I enjoy studying the observed colors and then getting as close as possible to the natural color, or deviating from it for effect. This all came out of a fascination of taking photos and painting from them, but then wondering how is the color we’re seeing actually different — what are the things that photos are not so great at capturing, and that’s usually atmospherics, clouds, and darkness.
I spend a lot of time studying observed color and color theory, and making studies which take the form of abstract color bars. That’s where the colored lines in the Twilight series comes from. I find it endlessly fascinating how the same colors can appear differently next to different colors and to get both a harmony and a contrast within the same painting. Contrasting colors next to each other produce the illusion of brightness and make up the twinkling lights. The lights can also convey a distance through a slight color shift as they recede into pictorial space. Traditionally objects in the distance become bluer due to atmospheric perspective, but that is not the same for the night sky, so I had to investigate what it in fact does. Los Angeles’ night sky is very specific color range because of the vastness of the city’s reflecting lights into the atmosphere next to the ocean often tinges it purple and orange.
I live in Eagle Rock, which is the most north east corner of LA. When the pandemic hit in March 2020 and we were all grounded, I decided to paint the view from our deck for the first time, even though we have lived here for 12 years. Before that, I’d search out landscapes to paint: Big Sur, Death Valley, Yellowstone in order to get unusual landscape colors into my paintings. Then it just struck me that what I was looking at every evening from my deck, that precise moment after the sun has set, the slight variations of color in the sky, was exactly what I was searching for before. And the wonderful thing that has happened is that “my view” seems so familiar to a lot of people living in LA. There’s the hills, the palm trees, the twinkling lights, and of course the sunsets.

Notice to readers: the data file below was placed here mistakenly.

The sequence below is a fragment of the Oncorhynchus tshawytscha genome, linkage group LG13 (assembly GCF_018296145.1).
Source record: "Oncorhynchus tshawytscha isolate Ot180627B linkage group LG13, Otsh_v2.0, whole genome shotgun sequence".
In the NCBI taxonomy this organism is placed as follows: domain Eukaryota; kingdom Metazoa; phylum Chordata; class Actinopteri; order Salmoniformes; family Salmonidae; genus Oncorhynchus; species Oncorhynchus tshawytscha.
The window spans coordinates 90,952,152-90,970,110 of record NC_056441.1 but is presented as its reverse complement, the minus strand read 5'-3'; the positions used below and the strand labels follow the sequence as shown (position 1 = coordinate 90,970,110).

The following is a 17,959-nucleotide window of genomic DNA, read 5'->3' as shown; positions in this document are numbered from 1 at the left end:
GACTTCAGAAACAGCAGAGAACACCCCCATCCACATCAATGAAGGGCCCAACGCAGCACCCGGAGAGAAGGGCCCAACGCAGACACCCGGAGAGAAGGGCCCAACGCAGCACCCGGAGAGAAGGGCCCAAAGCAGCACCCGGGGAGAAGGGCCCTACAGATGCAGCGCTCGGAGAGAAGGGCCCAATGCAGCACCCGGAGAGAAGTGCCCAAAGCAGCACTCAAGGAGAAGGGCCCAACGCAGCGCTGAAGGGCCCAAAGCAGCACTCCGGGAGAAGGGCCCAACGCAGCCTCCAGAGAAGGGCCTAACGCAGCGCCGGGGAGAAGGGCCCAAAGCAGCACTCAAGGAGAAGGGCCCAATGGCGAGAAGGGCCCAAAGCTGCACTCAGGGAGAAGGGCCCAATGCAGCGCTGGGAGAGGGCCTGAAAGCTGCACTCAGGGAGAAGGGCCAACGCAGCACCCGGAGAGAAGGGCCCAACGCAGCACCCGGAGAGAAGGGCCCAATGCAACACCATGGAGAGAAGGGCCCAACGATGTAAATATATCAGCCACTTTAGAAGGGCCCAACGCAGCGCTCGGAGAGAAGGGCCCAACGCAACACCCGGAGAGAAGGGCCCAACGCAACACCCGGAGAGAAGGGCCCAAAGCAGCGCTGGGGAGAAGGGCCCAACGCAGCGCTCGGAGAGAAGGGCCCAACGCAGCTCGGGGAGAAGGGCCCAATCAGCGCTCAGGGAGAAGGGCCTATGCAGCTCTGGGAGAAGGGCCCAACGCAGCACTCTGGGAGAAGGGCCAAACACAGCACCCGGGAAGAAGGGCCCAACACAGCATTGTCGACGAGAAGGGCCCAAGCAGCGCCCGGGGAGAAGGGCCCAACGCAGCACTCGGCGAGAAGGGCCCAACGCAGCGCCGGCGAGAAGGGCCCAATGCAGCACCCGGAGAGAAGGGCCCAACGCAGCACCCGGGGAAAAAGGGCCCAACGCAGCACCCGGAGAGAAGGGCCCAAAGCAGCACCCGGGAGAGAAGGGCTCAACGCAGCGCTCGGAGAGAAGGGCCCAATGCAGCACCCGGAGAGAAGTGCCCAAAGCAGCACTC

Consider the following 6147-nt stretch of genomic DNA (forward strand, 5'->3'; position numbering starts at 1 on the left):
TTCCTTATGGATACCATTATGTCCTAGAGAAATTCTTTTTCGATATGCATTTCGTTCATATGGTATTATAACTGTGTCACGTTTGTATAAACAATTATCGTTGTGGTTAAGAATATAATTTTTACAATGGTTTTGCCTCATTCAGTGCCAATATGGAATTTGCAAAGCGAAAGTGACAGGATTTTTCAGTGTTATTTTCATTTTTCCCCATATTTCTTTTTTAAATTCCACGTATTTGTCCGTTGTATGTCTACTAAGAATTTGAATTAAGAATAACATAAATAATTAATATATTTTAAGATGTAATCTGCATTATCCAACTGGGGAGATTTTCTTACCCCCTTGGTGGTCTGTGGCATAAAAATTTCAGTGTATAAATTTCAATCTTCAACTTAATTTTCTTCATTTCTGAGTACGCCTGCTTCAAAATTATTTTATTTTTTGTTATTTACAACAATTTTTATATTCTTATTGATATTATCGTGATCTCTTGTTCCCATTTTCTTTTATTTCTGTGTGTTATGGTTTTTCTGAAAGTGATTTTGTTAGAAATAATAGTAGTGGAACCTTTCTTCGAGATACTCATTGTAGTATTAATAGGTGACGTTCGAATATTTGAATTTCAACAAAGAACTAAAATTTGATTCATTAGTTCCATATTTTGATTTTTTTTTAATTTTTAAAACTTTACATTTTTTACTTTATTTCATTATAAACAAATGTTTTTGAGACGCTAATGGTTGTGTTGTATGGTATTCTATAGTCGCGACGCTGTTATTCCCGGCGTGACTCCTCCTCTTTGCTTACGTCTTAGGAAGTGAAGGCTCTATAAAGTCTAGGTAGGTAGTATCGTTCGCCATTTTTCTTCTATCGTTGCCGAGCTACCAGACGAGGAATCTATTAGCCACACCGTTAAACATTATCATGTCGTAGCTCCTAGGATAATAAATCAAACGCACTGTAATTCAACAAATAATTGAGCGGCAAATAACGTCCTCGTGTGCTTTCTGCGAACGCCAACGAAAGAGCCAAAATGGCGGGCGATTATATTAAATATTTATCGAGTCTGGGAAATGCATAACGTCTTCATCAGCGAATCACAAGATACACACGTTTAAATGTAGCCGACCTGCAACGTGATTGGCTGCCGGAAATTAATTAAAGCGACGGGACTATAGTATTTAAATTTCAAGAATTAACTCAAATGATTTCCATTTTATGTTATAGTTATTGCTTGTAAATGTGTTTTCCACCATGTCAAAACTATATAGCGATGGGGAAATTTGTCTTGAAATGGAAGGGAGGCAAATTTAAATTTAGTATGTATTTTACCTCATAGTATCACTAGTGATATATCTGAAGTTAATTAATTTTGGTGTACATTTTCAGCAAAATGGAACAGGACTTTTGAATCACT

I think the last two years have been incredibly hard for everyone. I was lucky in that my studio is part of my house, so working from home was not a big adjustment. However, the uncertainty of everything from health to what would happen to the art world was very disconcerting. I valued the amount of time I had in the studio to focus on painting, but I’m also so relieved that things are getting back to a semblance of normalcy.
“Evening Mile: The Paintings of Julika Lackner” is up until May 1, 2022 at the Forest Lawn Museum in Glendale. It shows 17 of my paintings, mostly from my Twilight Series with a few earlier work for historical context to show where the different elements originated from. There are three site specific paintings of the view from Forest Lawn Museum. The museum is open Tuesday - Sunday, 10am to 5pm, free admission and free parking.
Julika Lackner was born in Berlin in 1980. She moved to Southern California with her family in 1989 and returned to Berlin for part of high school and undergraduate school. She has lived and worked in Los Angeles since 2004. In her work, she focuses on the phenomena of landscape in terms of atmosphere, color, shape, and light. Her recent Twilight Series focuses on North East Los Angeles in the evening hours as her subject matter. She has a BFA from the University of California, Santa Barbara (2001) an MFA from the Art Center College of Design, Pasadena (2006). Her work has been shown at galleries and museums throughout the US and Australia.